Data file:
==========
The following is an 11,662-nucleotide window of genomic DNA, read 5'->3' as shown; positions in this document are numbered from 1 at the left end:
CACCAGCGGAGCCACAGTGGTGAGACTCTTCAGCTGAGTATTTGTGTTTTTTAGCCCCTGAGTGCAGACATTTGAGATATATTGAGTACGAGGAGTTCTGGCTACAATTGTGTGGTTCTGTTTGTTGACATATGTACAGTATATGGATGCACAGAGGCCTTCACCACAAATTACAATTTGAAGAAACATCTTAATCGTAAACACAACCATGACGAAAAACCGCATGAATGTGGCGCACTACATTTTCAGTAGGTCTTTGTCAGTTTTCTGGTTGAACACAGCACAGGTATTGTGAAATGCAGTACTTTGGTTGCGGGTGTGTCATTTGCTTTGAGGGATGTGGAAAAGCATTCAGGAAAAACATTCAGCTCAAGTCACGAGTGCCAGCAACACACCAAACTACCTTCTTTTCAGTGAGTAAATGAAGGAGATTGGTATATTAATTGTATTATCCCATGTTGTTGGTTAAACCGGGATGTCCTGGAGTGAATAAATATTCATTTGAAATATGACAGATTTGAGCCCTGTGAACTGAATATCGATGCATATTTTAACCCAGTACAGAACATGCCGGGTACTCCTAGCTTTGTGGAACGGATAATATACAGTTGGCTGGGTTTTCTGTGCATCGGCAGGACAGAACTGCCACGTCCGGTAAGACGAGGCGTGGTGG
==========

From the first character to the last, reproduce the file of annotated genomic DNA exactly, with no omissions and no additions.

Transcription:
The following is an 11,662-nucleotide window of genomic DNA, read 5'->3' as shown; positions in this document are numbered from 1 at the left end:
CACCAGCGGAGCCACAGTGGTGAGACTCTTCAGCTGAGTATTTGTGTTTTTTAGCCCCTGAGTGCAGACATTTGAGATATATTGAGTACGAGGAGTTCTGGCTACAATTGTGTGGTTCTGTTTGTTGACATATGTACAGTATATGGATGCACAGAGGCCTTCACCACAAATTACAATTTGAAGAAACATCTTAATCGTAAACACAACCATGACGAAAAACCGCATGAATGTGGCGCACTACATTTTCAGTAGGTCTTTGTCAGTTTTCTGGTTGAACACAGCACAGGTATTGTGAAATGCAGTACTTTGGTTGCGGGTGTGTCATTTGCTTTGAGGGATGTGGAAAAGCATTCAGGAAAAACATTCAGCTCAAGTCACGAGTGCCAGCAACACACCAAACTACCTTCTTTTCAGTGAGTAAATGAAGGAGATTGGTATATTAATTGTATTATCCCATGTTGTTGGTTAAACCGGGATGTCCTGGAGTGAATAAATATTCATTTGAAATATGACAGATTTGAGCCCTGTGAACTGAATATCGATGCATATTTTAACCCAGTACAGAACATGCCGGGTACTCCTAGCTTTGTGGAACGGATAATATACAGTTGGCTGGGTTTTCTGTGCATCGGCAGGACAGAACTGCCACGTCCGGTAAGACGAGGCGTGGTGG